Among the experiences we’d promised ourselves in Beijing was a duck dinner. Since our guidebook suggested Quanjude Roast Duck as the place for this delicacy, we took ourselves off to the restaurant one evening. Quanjude has several outlets in Beijing, but the one closest to where we were was the Hepingmen branch.
We arrived at the massive restaurant just around 6pm, arriving at the Hepingmen subway station (exit C from the station is labeled `Quanjude Roast Duck Restaurant). The restaurant’s right behind the station, a sprawling edifice that spreads over four stories and seats 2,000. They say the location of the Hepingmen Quanjude was picked by Zhou Enlai; the list of patrons runs the gamut from Zhou Enlai himself to Henry Kissinger. Quanjude, by the way, has been around since 1864: long enough to know what they’re about.
The ground floor waiting area was crammed with waiting guests when we arrived, and four hostesses were trying to maintain some semblance of order. We were told we’d need to wait about fifteen minutes, and at the end of that time were directed to the fourth floor, where a table had just got free. We were escorted past a show kitchen with crispy golden-brown ducks on display, and into a large dining area crowded with tables. The hall was clean, but with the somewhat tacky decor one associates with budget banquet halls in countries like India: plaster scrolls along the windows, an abundance of red and yellow upholstery, not much aesthetic sense used. But we were here for Beijing kaoya – Peking duck – so the decor was really rather incidental.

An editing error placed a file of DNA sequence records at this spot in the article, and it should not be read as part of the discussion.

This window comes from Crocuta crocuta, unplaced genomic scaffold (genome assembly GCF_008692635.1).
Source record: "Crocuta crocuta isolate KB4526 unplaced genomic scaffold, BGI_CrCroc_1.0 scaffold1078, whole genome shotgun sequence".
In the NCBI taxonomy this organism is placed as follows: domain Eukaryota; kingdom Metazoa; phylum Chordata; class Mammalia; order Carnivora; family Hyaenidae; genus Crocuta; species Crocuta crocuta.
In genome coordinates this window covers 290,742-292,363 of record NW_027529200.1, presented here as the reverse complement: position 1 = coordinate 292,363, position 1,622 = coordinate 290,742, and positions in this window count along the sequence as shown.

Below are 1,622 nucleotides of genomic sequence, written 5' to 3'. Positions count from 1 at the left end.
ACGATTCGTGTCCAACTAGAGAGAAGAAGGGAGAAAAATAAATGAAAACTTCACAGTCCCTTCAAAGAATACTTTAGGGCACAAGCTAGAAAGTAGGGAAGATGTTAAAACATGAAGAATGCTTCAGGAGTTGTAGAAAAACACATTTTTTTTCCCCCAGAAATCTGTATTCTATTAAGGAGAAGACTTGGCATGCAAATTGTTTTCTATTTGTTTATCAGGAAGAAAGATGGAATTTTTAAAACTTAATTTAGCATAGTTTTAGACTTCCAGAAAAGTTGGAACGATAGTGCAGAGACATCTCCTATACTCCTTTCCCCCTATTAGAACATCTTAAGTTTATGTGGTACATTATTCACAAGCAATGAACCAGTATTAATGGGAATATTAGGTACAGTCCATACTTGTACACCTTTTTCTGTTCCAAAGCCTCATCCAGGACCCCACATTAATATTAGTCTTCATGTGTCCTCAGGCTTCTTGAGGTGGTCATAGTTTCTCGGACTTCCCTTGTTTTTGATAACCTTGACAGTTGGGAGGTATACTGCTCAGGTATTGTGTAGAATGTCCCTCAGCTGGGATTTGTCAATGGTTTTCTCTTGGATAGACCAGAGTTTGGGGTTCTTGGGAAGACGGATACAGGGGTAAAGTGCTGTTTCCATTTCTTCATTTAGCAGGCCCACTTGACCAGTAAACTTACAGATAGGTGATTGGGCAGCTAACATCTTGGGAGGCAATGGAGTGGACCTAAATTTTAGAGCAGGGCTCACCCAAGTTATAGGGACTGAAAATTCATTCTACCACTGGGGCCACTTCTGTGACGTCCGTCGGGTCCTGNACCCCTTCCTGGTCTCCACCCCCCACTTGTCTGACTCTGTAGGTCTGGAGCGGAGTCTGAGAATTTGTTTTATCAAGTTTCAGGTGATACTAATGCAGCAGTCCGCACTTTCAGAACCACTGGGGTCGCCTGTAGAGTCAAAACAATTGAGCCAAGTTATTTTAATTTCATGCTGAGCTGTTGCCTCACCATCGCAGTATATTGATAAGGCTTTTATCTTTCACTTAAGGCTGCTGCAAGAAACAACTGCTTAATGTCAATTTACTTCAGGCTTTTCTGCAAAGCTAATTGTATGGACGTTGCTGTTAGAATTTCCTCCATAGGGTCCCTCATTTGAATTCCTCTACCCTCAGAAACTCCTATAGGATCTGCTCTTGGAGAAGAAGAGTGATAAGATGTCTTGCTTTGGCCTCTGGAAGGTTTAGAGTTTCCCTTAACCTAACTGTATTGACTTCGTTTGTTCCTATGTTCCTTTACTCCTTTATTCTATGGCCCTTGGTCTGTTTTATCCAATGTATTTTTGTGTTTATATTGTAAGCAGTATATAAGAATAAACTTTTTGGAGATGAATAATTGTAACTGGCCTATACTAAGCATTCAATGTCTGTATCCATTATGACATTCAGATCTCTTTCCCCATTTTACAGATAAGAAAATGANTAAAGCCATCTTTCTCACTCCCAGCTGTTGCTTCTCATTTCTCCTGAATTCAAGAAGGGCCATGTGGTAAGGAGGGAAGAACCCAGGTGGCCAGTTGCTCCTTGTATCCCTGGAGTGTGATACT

We were swiftly seated and handed our menus (fortunately bilingual). A soft-spoken and sweet waitress, who understood basic English, soon came over to take our order. Duck, of course (though the menu offers much more); jasmine tea; a refreshing and cool kiwifruit juice for me, and a light Yanjing beer for Tarun.
About fifteen minutes later, our duck was wheeled in on a trolley, and the chef expertly carved it up even as our waitress placed a bamboo steamer full of pancakes on our table, along with bowls of spring onions and plum sauce. When the duck, neatly sliced, was served, she showed me how to 'do’ a pancake: pick up a piece of duck, dip it in the sauce and use it to liberally brush sauce across a pancake. Pile pieces of duck and spring onion onto the pancake, roll it up, and – heaven! It was very basic and delicious. The duck was crisp, gloriously juicy (though obviously oozing with calories!), and was perfectly complemented by the sweet-sour flavour of the sauce and the crisp pungency of the spring onions. The pieces of skin, thick and crisp, were pure melt-in-the-mouth. The only disappointment was the soup: it was a weak, insipid broth that we left after a couple of sips.
Overall, though, it is very enjoyable despite the fact that it’s pretty touristy. The 302 RMB bill was well worth it, in our opinion.